At the end of the day you can’t even call “Black Christmas” a remake. It’s not even a re-imagining when you get down to it. At first it bears a slight resemblance to the original film’s themes, but once it shows all of its cards, it’s just aping the title for brand familiarity. And it fails, big time. “Black Christmas” has good intentions with a very relevant message, but it forgets story, suspense, and inherent terror, in exchange for a silly, preachy, and convoluted premise.
The best way to explain the considerable impact John Carpenter’s original slasher has had on me can best be expressed through that infamous Halloween eve when I was a kid. Long before cable, network television played horror movies on Halloween; My brother and I were given the option to watch either “Creepshow” or “Halloween” my brother and I took the option of sitting to watch “Halloween.” I can fondly remember it as one of the worst Halloweens ever because when we sat to watch John Carpenter’s classic we were so scared by the second half that we started crying. This decision later was regretted by us and my mom took the time out to calm us down by letting us watch “Creepshow.”
While I wouldn’t peg the Mick Garris fueled “Nightmare Cinema” a horror masterpiece, I had a good time with the selection of horror stories, and loved how various storytellers in the film managed to go in completely different directions than I originally thought they would. Despite a shifty story frame, like most horror anthologies, “Nightmare Cinema” is a mixed bag of horror treats that will click with most lovers of the format, if only for its ambition and style.
I theorize that “See No Evil” would have been much more entertaining had Hulk Hogan been a knife wielding slasher stalking a bunch of nameless characters. Can you imagine the hulkster puckering his lips, swinging a chainsaw and screaming “What are ya gonna do, when the hulkamania comes after you?!” Don’t pretend that wouldn’t have been fun. “See No Evil” is a vehicle pretending to be horror, and watches like a grindhouse Z film that’s one part “Saw”, one part “Slumber Party Massacre”, and one part “Jason Lives.”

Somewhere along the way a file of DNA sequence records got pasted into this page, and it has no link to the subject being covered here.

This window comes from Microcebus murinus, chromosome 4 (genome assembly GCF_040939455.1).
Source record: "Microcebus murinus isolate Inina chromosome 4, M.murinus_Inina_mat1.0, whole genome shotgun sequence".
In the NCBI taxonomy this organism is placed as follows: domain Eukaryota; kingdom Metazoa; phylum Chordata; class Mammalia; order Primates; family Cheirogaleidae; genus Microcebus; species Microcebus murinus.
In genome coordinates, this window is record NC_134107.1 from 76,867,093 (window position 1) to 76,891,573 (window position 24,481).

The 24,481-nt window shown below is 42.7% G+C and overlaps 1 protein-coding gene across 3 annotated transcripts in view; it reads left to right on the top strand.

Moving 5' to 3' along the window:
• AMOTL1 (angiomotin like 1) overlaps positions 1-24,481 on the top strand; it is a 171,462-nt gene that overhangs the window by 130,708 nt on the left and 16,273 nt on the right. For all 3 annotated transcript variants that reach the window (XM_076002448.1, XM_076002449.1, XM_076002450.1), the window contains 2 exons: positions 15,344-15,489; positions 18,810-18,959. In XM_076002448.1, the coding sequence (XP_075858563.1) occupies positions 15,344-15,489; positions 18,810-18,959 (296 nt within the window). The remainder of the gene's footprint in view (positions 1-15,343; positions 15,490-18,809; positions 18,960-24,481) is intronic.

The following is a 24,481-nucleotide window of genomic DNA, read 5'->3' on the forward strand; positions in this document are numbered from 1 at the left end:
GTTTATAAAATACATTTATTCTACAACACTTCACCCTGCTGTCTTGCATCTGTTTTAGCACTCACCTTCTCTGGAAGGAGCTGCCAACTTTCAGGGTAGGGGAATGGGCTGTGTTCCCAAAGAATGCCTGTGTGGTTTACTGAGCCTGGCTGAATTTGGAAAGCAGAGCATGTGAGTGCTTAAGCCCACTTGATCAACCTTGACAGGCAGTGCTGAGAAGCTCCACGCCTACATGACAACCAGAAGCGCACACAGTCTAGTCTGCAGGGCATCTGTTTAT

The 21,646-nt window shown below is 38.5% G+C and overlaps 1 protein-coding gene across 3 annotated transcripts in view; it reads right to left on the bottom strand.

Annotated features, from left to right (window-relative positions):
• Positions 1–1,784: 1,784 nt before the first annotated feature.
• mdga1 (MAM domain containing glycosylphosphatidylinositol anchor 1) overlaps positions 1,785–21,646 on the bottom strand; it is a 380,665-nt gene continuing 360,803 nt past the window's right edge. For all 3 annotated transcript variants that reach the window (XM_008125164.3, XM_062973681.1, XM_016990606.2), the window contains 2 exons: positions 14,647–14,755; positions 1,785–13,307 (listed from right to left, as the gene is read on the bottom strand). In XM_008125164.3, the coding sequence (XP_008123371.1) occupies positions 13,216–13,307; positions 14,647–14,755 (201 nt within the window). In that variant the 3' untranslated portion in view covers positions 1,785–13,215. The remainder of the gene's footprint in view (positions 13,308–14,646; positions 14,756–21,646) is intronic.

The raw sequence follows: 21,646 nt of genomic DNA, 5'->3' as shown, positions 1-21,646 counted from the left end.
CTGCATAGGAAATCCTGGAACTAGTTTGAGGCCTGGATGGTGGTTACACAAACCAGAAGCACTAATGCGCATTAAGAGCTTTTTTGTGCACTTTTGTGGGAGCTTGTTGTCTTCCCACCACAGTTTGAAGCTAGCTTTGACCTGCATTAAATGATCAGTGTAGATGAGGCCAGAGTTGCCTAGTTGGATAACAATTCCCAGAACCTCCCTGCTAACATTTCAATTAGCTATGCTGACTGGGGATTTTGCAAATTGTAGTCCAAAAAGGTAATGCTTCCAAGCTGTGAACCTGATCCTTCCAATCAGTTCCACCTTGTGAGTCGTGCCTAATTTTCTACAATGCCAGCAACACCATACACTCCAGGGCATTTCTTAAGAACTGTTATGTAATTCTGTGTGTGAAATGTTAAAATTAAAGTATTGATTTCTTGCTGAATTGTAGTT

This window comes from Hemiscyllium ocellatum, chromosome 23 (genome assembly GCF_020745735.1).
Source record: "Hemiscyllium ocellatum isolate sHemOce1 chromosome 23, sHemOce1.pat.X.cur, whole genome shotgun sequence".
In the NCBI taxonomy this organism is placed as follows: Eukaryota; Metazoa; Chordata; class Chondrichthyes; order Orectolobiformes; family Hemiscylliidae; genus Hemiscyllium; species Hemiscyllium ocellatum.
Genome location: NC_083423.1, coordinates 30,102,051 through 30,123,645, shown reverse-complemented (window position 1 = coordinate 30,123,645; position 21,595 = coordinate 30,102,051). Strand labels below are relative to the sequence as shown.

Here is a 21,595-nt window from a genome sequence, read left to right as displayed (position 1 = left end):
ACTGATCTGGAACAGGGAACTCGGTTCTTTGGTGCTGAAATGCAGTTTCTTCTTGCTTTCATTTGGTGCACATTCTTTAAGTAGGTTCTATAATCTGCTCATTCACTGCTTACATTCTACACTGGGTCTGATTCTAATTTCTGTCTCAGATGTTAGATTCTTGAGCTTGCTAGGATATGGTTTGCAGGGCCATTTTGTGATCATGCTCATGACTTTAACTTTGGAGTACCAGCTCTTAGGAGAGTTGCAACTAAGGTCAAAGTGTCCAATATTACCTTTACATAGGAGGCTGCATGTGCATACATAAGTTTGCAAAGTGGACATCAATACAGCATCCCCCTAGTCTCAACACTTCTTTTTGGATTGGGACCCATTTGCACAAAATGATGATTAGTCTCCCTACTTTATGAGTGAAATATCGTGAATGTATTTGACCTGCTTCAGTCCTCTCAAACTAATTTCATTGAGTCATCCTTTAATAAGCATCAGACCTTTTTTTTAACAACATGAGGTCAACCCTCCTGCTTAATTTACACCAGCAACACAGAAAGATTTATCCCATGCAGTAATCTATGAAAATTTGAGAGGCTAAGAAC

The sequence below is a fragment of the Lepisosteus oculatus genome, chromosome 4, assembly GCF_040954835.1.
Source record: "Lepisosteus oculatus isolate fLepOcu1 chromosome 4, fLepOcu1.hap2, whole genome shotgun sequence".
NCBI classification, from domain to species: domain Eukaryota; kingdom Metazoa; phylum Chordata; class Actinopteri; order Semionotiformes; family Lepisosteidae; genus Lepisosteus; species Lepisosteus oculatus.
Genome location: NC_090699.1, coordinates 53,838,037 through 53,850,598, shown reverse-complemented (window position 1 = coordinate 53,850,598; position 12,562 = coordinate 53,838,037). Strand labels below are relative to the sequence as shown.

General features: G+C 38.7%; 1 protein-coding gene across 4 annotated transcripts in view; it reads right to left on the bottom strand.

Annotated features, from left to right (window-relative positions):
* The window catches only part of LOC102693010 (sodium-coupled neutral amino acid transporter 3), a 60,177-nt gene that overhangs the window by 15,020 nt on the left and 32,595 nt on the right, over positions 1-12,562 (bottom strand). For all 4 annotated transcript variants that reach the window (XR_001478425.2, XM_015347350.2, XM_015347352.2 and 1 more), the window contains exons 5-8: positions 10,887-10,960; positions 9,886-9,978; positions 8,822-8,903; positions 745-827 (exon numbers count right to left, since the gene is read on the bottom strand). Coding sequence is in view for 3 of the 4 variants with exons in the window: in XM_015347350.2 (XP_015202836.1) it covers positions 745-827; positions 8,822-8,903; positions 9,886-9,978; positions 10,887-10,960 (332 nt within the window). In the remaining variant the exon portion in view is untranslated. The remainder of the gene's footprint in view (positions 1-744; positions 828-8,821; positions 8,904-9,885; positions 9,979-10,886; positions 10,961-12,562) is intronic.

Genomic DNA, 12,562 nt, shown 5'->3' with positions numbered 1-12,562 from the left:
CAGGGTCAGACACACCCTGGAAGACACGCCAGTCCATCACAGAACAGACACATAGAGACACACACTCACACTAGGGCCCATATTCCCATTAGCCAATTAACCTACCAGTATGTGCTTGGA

“In and out, what could go wrong?” has been the famous last words of every man in existence, and it’s basically the last words of our hapless hostages and their inept captors in “Botched.” While the premise is creaky with much of the narrative reminiscent of “From Dusk Til Dawn,” Kit Parker’s “Botched” is a horror comedy up there in lunacy with fare like “Severance” and “The Cottage.” While “Botched” begins clumsily with a poorly edited rushed sequence of events extrapolating Ritchie’s predicament, it’s a movie you’ll want to stick with. Once the blood begins to pour, the raucous comedy and gruesome horror ensure a worthy experience deserving of an audience.
There’s no shortage of movie heroines in modern horror cinema (or movies in general, for that matter), and we’ve reached a golden age where the women can stand toe to toe with the men, and often times manage to produce more results than the men. 2019 has had a very good gallery of strong heroines, and with the upcoming premiere of “Little Monsters” along with the season premiere of “The Walking Dead,” I thought it’d be good fun to list five more great horror movie heroines for Halloween Horror Month. What are some of your favorites?
I don’t know what you can chalk it up to. Maybe it was the unfortunate illness of the late great Sid Haig that caused Rob Zombie to re-write a lot of “3 From Hell.” Or maybe he just didn’t know where to take his characters next. For a movie that takes great pains to explaining in detail how and why the Firefly Clan survived, it’s disappointing when “3 From Hell” does absolutely nothing new with them. Rob Zombie has a lot of windows to basically re-invent his characters and present some kind of social commentary, but in the end it’s just Zombie treading water with middling results.